Complications
  • Coordination and development: Because of abnormalities in the cerebellar vermis, people with Joubert syndrome often have problems with balance and coordination (called ataxia). People with Joubert syndrome may also have delayed development of overall motor and speech skills. Problems with coordination and development depend on how severely the brain is affected in this condition.
  • Coma: Breathing abnormalities characteristic of Joubert syndrome and some related disorders may cause coma in young people with this disorder.
  • Kidney failure: People with Joubert syndrome may experience kidney failure caused by progressively worsening cystic kidney disease, which is caused by the accumulation of cysts in kidney tissue. Cysts are small fluid-filled sacs that grow in the middle, or medulla, of the kidney. They replace normal kidney tissue, cause the kidney to become enlarged, and lead to loss of kidney function.
  • Seizures: Some people with Joubert syndrome and some related disorders experience seizures.
  • Sudden death: Breathing abnormalities characteristic of Joubert syndrome may cause sudden death, especially in young people with the disorder.

Treatment
  • General: There is no cure for Joubert syndrome. Instead, treatment aims to reduce symptoms and prevent complications. People with Joubert syndrome should be regularly examined by an ophthalmologist (eye specialist), neurologist (nerve specialist), respiratory specialist, and geneticist. Early in life, people with Joubert syndrome should be closely monitored for breathing problems. A decreased life span has been seen in many patients.
  • Adaptive equipment: Special equipment is also available for individuals with Joubert syndrome and related disorders. Wheelchairs, walkers, and braces may help individuals to perform daily tasks. Many people with Joubert syndrome can operate a wheelchair on their own and can move around without much difficulty. There are also motorized wheelchairs available if the conventional type is not appropriate or if the chair is for a child. A walker is a piece of equipment usually made out of light metal, with four adjustable legs. Some people with Joubert syndrome can walk but have poor balance and may fall, so a walker may be helpful to them. Because of the fine motor problems often associated with Joubert syndrome, individuals may have a hard time using eating utensils. Eating utensils specially designed for individuals with fine motor problems are available, as are special grips and handles for everyday objects that may make activities of daily living more accessible.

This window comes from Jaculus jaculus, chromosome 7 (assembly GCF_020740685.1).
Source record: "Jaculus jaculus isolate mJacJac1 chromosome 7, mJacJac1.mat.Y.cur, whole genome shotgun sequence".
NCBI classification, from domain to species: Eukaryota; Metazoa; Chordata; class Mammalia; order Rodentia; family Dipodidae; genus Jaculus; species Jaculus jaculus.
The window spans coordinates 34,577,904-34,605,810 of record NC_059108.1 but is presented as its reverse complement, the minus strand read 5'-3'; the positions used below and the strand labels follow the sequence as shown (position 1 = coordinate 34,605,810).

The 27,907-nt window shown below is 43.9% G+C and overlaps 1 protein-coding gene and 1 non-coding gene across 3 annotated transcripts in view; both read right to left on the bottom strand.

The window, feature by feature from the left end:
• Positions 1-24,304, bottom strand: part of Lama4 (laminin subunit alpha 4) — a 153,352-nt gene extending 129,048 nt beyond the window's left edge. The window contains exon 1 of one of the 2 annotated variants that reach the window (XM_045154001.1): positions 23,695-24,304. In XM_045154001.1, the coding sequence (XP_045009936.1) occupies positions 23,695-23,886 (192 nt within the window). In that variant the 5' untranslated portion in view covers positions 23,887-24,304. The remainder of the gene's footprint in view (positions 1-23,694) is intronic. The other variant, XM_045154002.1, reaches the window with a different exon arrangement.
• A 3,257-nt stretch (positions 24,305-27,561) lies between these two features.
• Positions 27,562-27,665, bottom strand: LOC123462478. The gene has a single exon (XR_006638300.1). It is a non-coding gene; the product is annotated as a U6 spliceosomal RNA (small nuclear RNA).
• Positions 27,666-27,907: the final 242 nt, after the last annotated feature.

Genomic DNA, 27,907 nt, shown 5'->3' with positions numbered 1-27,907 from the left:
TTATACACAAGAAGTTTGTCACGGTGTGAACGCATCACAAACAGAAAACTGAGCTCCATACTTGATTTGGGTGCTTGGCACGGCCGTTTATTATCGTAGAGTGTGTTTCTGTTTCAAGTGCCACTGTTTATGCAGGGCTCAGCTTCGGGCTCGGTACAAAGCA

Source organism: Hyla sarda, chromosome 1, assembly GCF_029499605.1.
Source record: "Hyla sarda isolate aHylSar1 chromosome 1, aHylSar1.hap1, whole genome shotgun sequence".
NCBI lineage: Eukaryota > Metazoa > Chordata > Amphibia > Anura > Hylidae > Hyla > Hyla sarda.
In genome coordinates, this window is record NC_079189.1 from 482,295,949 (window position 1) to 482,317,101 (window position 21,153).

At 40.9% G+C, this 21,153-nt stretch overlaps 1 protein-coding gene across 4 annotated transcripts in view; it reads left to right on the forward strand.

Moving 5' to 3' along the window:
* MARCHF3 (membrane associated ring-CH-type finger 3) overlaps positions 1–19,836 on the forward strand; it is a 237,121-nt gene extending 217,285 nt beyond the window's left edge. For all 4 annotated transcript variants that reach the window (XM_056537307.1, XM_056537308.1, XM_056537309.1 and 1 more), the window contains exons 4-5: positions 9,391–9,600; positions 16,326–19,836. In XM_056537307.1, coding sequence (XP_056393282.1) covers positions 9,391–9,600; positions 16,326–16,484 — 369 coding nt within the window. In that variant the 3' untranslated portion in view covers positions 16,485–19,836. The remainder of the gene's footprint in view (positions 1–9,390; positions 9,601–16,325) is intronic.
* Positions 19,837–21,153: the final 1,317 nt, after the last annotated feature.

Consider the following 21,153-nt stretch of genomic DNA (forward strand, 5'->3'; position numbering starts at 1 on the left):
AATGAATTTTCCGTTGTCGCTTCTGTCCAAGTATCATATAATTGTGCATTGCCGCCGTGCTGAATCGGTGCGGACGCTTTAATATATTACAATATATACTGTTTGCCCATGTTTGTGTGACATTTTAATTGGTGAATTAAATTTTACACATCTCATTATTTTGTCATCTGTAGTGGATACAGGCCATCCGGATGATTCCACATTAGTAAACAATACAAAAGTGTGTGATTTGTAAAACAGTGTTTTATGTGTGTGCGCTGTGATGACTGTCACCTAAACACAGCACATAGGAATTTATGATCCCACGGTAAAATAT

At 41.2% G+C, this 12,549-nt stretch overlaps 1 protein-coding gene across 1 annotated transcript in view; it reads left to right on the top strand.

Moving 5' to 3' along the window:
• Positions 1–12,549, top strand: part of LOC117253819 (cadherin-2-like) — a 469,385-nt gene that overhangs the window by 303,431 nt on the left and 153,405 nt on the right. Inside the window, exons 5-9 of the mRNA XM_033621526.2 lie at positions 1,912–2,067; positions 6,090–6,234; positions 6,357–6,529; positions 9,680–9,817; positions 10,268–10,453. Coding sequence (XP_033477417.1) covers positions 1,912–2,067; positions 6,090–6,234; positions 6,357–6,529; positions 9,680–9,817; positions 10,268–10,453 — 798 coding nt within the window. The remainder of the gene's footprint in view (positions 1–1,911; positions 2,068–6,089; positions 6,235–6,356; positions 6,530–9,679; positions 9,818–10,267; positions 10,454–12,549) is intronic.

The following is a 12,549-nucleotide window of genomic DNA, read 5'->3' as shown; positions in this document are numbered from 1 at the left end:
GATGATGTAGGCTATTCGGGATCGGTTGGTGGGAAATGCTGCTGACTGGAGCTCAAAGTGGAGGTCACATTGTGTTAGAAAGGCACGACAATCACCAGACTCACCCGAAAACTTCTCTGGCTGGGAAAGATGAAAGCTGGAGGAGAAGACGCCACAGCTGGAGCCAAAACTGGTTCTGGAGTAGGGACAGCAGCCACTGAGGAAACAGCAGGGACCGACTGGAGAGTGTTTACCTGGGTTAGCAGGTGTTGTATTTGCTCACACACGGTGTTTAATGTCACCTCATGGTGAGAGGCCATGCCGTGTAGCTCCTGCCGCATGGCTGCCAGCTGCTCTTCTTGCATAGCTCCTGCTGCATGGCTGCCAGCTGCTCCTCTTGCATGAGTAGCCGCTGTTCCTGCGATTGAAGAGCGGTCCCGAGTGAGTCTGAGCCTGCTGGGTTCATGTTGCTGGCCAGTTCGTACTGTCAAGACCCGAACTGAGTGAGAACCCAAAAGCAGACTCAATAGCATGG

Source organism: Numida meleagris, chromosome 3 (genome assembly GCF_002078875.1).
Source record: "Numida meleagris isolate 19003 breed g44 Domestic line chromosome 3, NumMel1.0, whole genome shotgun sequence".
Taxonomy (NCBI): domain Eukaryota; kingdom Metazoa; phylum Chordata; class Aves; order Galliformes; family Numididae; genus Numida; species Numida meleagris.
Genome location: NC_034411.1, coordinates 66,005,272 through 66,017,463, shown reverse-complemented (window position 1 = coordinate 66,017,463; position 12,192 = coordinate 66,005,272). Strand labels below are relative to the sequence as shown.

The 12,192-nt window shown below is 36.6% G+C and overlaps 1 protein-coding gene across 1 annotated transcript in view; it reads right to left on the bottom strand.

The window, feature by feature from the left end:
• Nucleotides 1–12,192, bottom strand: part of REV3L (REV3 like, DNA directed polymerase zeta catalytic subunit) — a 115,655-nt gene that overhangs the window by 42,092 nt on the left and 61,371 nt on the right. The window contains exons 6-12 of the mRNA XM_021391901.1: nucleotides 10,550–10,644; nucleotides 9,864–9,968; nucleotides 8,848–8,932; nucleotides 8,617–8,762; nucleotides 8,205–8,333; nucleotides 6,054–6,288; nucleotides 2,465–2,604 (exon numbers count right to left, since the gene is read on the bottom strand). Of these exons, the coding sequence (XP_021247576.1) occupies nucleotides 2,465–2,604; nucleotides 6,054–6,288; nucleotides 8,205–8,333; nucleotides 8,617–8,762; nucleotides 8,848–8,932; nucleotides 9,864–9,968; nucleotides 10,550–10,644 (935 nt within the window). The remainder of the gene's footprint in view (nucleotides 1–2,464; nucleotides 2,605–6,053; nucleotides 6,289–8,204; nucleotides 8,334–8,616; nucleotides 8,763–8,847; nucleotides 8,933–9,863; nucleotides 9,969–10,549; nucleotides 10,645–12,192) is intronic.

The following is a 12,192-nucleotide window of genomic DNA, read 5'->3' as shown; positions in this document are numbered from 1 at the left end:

• Behavioral therapy: Behavioral therapy is available to help people with Joubert syndrome improve their communication and social skills as well as their learning abilities and adaptive behaviors. Therapy may also help reduce negative behaviors, such as aggression, temper tantrums, and hyperactivity. For instance, dialectical behavior therapy may be used to teach behavioral skills to help a person tolerate stress, regulate emotions, and improve relationships with others. Evidence suggests that behavioral therapy is most effective if it is started early in life.
  • Corrective lenses: Individuals with Joubert syndrome who have vision problems may benefit from corrective lenses or glasses for conditions such as nearsightedness. However, neither glasses nor corrective lenses can improve optic atrophy, which is common in Joubert syndrome.
  • Dialysis: When the kidneys begin to fail, patients can undergo various types of dialysis to restore the filtering function of the kidneys. In hemodialysis, a patient's blood is circulated into an external filter and cleaned. The filtered blood is then returned to the body. In peritoneal dialysis, a fluid containing dextrose is introduced into the abdomen through a tube. This solution absorbs the wastes in the body and is then removed.
  • Drugs: Medications may be prescribed for people with Joubert syndrome who experience seizures. Anticonvulsants, also known as antiepileptic drugs, such as phenytoin (Dilantin®), are used to treat seizures. U.S. Food and Drug Administration (FDA) approval usually requires that 50% of the patient treatment group saw at least a 50% improvement in the rate of epileptic seizures. About 20% of patients with epilepsy continue to have breakthrough epileptic seizures despite the optimal anticonvulsant treatment. Most side effects are mild and dose related and may often be avoided or minimized by the use of the smallest effective dosage. Some side effects include mood changes, drowsiness, or unsteady gait. Some anticonvulsant medications have idiosyncratic side effects that cannot be predicted by dose, including drug rashes, hepatitis (liver toxicity), or aplastic anemia. Safety includes the consideration of teratogenicity (the effects of medications on fetal development) when women with epilepsy become pregnant.